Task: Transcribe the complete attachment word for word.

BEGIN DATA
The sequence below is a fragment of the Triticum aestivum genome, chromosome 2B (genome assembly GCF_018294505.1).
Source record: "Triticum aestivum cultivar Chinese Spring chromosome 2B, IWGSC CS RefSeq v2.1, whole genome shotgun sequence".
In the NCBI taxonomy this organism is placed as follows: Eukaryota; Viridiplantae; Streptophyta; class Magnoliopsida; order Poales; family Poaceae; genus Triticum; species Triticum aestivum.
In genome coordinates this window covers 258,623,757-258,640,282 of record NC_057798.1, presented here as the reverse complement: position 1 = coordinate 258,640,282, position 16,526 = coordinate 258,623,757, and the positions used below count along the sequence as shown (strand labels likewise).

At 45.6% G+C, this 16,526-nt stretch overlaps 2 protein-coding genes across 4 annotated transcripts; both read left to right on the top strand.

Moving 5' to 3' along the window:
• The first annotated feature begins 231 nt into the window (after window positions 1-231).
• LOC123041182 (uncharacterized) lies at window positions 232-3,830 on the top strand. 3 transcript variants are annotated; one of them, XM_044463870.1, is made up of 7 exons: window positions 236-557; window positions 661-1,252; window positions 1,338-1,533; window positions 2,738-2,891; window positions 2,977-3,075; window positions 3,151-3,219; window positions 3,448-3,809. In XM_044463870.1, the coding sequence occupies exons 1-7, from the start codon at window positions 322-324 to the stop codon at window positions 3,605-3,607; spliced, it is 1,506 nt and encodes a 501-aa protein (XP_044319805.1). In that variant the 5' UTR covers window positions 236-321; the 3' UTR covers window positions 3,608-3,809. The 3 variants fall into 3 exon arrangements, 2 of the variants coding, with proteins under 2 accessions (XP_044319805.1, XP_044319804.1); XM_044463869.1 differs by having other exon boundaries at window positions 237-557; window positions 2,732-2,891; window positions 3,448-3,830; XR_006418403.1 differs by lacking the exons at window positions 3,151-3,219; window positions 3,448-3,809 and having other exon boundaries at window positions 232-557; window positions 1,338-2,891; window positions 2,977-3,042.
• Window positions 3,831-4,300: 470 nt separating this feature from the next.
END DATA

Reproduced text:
The sequence below is a fragment of the Triticum aestivum genome, chromosome 2B (genome assembly GCF_018294505.1).
Source record: "Triticum aestivum cultivar Chinese Spring chromosome 2B, IWGSC CS RefSeq v2.1, whole genome shotgun sequence".
In the NCBI taxonomy this organism is placed as follows: Eukaryota; Viridiplantae; Streptophyta; class Magnoliopsida; order Poales; family Poaceae; genus Triticum; species Triticum aestivum.
In genome coordinates this window covers 258,623,757-258,640,282 of record NC_057798.1, presented here as the reverse complement: position 1 = coordinate 258,640,282, position 16,526 = coordinate 258,623,757, and the positions used below count along the sequence as shown (strand labels likewise).

At 45.6% G+C, this 16,526-nt stretch overlaps 2 protein-coding genes across 4 annotated transcripts; both read left to right on the top strand.

Moving 5' to 3' along the window:
• The first annotated feature begins 231 nt into the window (after window positions 1-231).
• LOC123041182 (uncharacterized) lies at window positions 232-3,830 on the top strand. 3 transcript variants are annotated; one of them, XM_044463870.1, is made up of 7 exons: window positions 236-557; window positions 661-1,252; window positions 1,338-1,533; window positions 2,738-2,891; window positions 2,977-3,075; window positions 3,151-3,219; window positions 3,448-3,809. In XM_044463870.1, the coding sequence occupies exons 1-7, from the start codon at window positions 322-324 to the stop codon at window positions 3,605-3,607; spliced, it is 1,506 nt and encodes a 501-aa protein (XP_044319805.1). In that variant the 5' UTR covers window positions 236-321; the 3' UTR covers window positions 3,608-3,809. The 3 variants fall into 3 exon arrangements, 2 of the variants coding, with proteins under 2 accessions (XP_044319805.1, XP_044319804.1); XM_044463869.1 differs by having other exon boundaries at window positions 237-557; window positions 2,732-2,891; window positions 3,448-3,830; XR_006418403.1 differs by lacking the exons at window positions 3,151-3,219; window positions 3,448-3,809 and having other exon boundaries at window positions 232-557; window positions 1,338-2,891; window positions 2,977-3,042.
• Window positions 3,831-4,300: 470 nt separating this feature from the next.